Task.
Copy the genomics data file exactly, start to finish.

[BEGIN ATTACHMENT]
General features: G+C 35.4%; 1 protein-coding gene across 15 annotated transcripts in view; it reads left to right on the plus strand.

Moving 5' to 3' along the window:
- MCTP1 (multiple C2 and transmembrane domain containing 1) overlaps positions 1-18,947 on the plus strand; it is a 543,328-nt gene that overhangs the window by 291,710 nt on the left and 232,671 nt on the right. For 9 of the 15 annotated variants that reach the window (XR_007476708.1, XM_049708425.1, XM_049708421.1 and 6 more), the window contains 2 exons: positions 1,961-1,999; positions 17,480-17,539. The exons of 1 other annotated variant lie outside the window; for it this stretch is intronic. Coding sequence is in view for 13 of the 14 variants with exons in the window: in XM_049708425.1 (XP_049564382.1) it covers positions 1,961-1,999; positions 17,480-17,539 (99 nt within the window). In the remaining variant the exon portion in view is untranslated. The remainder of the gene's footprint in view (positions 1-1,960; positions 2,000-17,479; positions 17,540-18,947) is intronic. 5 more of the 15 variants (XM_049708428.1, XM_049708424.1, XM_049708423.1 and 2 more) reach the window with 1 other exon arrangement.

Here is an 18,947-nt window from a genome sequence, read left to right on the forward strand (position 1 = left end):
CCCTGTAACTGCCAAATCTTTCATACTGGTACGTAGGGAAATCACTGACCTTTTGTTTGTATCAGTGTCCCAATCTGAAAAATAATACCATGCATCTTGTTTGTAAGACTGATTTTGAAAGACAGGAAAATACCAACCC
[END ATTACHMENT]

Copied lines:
General features: G+C 35.4%; 1 protein-coding gene across 15 annotated transcripts in view; it reads left to right on the plus strand.

Moving 5' to 3' along the window:
- MCTP1 (multiple C2 and transmembrane domain containing 1) overlaps positions 1-18,947 on the plus strand; it is a 543,328-nt gene that overhangs the window by 291,710 nt on the left and 232,671 nt on the right. For 9 of the 15 annotated variants that reach the window (XR_007476708.1, XM_049708425.1, XM_049708421.1 and 6 more), the window contains 2 exons: positions 1,961-1,999; positions 17,480-17,539. The exons of 1 other annotated variant lie outside the window; for it this stretch is intronic. Coding sequence is in view for 13 of the 14 variants with exons in the window: in XM_049708425.1 (XP_049564382.1) it covers positions 1,961-1,999; positions 17,480-17,539 (99 nt within the window). In the remaining variant the exon portion in view is untranslated. The remainder of the gene's footprint in view (positions 1-1,960; positions 2,000-17,479; positions 17,540-18,947) is intronic. 5 more of the 15 variants (XM_049708428.1, XM_049708424.1, XM_049708423.1 and 2 more) reach the window with 1 other exon arrangement.

Here is an 18,947-nt window from a genome sequence, read left to right on the forward strand (position 1 = left end):
CCCTGTAACTGCCAAATCTTTCATACTGGTACGTAGGGAAATCACTGACCTTTTGTTTGTATCAGTGTCCCAATCTGAAAAATAATACCATGCATCTTGTTTGTAAGACTGATTTTGAAAGACAGGAAAATACCAACCC